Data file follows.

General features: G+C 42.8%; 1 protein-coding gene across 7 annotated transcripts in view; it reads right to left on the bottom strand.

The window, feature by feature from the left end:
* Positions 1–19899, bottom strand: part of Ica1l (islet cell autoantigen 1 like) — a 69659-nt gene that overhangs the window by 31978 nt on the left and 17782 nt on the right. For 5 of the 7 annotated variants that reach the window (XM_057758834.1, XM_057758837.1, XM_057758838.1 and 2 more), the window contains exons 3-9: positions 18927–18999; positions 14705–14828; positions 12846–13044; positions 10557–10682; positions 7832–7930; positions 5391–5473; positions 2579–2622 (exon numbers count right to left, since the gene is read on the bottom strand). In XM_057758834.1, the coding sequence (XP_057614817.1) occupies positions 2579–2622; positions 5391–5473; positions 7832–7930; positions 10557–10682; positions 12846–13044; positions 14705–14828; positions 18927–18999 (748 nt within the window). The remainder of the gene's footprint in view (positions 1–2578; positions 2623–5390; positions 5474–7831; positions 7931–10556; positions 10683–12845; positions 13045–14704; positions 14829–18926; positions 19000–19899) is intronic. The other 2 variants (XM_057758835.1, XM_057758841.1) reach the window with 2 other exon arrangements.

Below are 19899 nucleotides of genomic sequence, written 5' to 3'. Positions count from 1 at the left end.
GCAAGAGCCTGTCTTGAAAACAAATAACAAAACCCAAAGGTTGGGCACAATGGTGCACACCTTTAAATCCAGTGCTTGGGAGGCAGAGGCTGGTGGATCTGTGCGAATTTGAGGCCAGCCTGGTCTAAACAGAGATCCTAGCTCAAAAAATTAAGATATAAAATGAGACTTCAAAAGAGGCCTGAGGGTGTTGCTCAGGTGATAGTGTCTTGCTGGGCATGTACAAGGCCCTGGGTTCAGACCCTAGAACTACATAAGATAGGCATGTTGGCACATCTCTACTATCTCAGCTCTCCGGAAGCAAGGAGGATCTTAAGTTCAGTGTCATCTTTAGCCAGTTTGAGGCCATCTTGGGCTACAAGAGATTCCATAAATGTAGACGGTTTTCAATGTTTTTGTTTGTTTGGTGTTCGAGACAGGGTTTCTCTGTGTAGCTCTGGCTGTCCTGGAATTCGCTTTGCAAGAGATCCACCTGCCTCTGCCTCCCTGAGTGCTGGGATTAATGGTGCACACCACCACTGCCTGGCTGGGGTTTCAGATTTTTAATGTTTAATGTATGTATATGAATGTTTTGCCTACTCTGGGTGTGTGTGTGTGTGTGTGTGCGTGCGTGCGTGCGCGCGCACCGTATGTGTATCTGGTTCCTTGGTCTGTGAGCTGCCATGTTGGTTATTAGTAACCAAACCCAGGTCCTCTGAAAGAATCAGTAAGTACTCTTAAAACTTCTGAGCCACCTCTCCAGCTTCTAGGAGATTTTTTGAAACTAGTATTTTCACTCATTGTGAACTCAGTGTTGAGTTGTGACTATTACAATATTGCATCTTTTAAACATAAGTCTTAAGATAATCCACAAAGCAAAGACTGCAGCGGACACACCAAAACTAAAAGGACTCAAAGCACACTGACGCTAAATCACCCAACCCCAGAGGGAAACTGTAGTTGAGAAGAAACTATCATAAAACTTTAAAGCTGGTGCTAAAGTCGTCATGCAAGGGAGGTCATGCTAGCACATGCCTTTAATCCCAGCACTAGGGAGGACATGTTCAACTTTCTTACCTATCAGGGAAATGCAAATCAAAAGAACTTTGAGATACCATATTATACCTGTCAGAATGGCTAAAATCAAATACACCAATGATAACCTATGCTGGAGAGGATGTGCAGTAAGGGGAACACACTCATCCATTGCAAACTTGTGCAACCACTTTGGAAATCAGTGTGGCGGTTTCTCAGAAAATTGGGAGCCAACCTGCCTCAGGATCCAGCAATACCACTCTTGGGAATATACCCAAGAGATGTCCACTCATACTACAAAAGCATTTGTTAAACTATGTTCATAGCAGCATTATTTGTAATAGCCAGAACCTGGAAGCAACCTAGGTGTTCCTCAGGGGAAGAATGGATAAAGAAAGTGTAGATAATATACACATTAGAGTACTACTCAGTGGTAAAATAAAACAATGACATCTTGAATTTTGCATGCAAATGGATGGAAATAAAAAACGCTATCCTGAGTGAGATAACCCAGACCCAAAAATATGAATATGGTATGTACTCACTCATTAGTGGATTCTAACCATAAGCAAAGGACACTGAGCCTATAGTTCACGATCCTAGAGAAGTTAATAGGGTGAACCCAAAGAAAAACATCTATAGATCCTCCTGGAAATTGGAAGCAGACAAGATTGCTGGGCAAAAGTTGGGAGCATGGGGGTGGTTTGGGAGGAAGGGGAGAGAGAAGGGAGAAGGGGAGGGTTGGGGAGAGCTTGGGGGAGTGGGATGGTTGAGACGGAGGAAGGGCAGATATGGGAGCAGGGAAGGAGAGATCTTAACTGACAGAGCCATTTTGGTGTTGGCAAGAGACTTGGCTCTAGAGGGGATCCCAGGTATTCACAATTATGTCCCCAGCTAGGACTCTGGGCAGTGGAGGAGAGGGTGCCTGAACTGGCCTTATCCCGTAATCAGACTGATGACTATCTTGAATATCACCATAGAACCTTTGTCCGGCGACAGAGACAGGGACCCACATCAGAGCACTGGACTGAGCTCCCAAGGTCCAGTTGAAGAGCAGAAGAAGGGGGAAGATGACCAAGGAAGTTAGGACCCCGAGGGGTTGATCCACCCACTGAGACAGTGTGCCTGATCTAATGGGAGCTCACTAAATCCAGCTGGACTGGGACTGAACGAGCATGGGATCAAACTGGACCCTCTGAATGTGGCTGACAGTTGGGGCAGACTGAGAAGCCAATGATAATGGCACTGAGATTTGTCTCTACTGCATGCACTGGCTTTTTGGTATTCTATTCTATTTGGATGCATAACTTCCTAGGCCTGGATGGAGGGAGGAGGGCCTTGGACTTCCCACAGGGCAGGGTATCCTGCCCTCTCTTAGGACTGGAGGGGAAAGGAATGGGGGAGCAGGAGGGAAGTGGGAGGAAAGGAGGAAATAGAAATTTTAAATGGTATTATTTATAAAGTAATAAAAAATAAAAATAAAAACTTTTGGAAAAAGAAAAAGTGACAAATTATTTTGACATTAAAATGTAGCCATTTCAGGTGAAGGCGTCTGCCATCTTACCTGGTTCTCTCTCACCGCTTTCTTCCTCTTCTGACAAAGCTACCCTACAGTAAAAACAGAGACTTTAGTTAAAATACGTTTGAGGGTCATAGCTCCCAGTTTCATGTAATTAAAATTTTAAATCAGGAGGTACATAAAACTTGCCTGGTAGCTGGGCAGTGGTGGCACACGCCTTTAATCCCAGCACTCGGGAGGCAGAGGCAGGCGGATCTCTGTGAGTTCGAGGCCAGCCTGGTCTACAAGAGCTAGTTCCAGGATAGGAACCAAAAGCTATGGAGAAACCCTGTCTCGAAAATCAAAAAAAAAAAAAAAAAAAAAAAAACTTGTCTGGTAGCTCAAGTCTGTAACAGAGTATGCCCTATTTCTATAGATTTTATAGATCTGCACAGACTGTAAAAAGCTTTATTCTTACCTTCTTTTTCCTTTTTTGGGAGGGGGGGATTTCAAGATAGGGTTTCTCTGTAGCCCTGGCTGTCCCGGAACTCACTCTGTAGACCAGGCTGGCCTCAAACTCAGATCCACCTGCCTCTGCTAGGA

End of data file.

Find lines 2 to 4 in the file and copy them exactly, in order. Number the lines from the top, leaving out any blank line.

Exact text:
The window, feature by feature from the left end:
* Positions 1–19899, bottom strand: part of Ica1l (islet cell autoantigen 1 like) — a 69659-nt gene that overhangs the window by 31978 nt on the left and 17782 nt on the right. For 5 of the 7 annotated variants that reach the window (XM_057758834.1, XM_057758837.1, XM_057758838.1 and 2 more), the window contains exons 3-9: positions 18927–18999; positions 14705–14828; positions 12846–13044; positions 10557–10682; positions 7832–7930; positions 5391–5473; positions 2579–2622 (exon numbers count right to left, since the gene is read on the bottom strand). In XM_057758834.1, the coding sequence (XP_057614817.1) occupies positions 2579–2622; positions 5391–5473; positions 7832–7930; positions 10557–10682; positions 12846–13044; positions 14705–14828; positions 18927–18999 (748 nt within the window). The remainder of the gene's footprint in view (positions 1–2578; positions 2623–5390; positions 5474–7831; positions 7931–10556; positions 10683–12845; positions 13045–14704; positions 14829–18926; positions 19000–19899) is intronic. The other 2 variants (XM_057758835.1, XM_057758841.1) reach the window with 2 other exon arrangements.

Below are 19899 nucleotides of genomic sequence, written 5' to 3'. Positions count from 1 at the left end.